Perceptions matter. People make decisions, even life-altering decisions, based on what they perceive as likely to happen. To the extent that public policy affects such decisions, the perception of likely policy change can affect behavior even before the change happens — even if it ends up never happening.
Something like that seems to be happening in America — and around the world — in the two months since Donald Trump was inaugurated as president. People are making decisions based on perceptions of how he might change the country's direction.
Take the economy. The numbers in the jobs report for February, Trump's first full month in office, showing an increase of 235,000 jobs, are not wildly out of line with some monthly reports in recent years.
In contrast to the years of the Obama stimulus program, when the bulk of new jobs came in the public sector, it appears that the increase here is in the private sector. Moody's Analytics says there were 298,000 new private sector jobs in February, far more than the 189,000 it expected.
Construction jobs were up 58,000, private educational services jobs up 29,000, manufacturing jobs up 28,000. This suggests that lots of employers, small as well as large, are taking the plunge and creating new jobs.
Can I prove that they're doing so because of perceptions that regulations and taxes will be decreased by the Trump administration? No, and I'm not sure any economist's statistical model could either. But that sure looks like what's happening.
Big players in the financial markets seem to think so. Federal Reserve Chairman Janet Yellen suggested the Fed will raise interest rates twice after doing so this month. That's a significant shift from her longstanding reluctance to increase rates at all for fear of dampening the economy.
JPMorgan Chase CEO Jamie Dimon said Friday that Trump's program of cutting corporate taxes, building infrastructure and rolling back regulations has unleashed the "animal spirits" — economist John Maynard Keynes' phrase — of businessmen. "Even if he gets part of it done," Dimon, a Democrat and Hillary Clinton contributor, told Bloomberg News, "it'll be good for growth."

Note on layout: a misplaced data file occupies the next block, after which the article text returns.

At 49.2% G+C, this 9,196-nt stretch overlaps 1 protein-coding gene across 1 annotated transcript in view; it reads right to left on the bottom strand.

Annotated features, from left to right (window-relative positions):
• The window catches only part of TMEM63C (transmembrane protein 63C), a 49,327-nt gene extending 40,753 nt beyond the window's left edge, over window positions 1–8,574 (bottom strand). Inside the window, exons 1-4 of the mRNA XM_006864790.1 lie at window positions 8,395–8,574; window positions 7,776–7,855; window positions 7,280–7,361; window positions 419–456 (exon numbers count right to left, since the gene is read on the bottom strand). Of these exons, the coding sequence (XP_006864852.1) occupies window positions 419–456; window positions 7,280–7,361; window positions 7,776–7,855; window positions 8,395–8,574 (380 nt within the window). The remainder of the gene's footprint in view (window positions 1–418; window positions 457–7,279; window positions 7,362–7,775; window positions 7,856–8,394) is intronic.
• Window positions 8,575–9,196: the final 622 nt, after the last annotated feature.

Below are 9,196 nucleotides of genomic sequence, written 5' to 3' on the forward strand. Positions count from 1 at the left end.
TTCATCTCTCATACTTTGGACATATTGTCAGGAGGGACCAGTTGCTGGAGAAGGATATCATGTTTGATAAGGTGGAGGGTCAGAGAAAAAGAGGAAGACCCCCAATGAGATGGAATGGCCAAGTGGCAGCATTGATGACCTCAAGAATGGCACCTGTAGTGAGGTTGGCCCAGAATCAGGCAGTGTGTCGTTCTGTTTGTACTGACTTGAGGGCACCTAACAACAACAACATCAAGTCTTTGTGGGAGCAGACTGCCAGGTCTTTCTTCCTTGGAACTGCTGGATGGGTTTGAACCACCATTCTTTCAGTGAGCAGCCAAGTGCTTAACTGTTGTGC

Does the unusual speed with which Paul Ryan is leading the House to vote on the first of three promised initiatives to repeal and replace Obamacare suggest that he — and Trump — are trying to strengthen the perception that the private sector economy will boom? Given the significant risk of political damage and policy bollix, it certainly looks like the answer is yes.
People at the high end of the income spectrum — a category that obviously includes the bulk of job creators — are not the only ones making decisions in response to perceptions. So, it appears, are illegal immigrants already in the United States and prospective illegals deciding whether to cross the border.
Customs and Border Protection reported that apprehensions of illegal crossings of the southern border in February were down 39 percent from January and down 36 from February 2016. They were down also from border crossings in December — traditionally by far the lowest month — in calendar years 2016, 2015, 2014, 2013 and 2012.
That's a startling drop. And it's one that seems likely to reverberate far beyond Mexico, since most illegal border crossers in the years since the 2007-09 economic crisis have come from Central America.
Under the Obama administration policy, Central American children (or 18+ adults claiming to be children) seeking asylum were mostly allowed to remain in the United States, effectively free of border enforcement.
Of course, perceptions can change. Perceptions of an incoming president's likely policies can shape the behavior of many; perceptions of an outgoing president's policies, not so much.
As a president's term goes on, perceptions of a president's policies will be superseded by the realities of actual policies, and perceptions of likely effects will be modified by conditions on the ground. The wisdom of crowds is not always spot-on.
But it's sometimes superior to the wisdom of experts. Most experts predicted that Britain's vote for Brexit and America's for Trump would crater the economy. That hasn't happened yet here or there — and most people seem to perceive that it won't.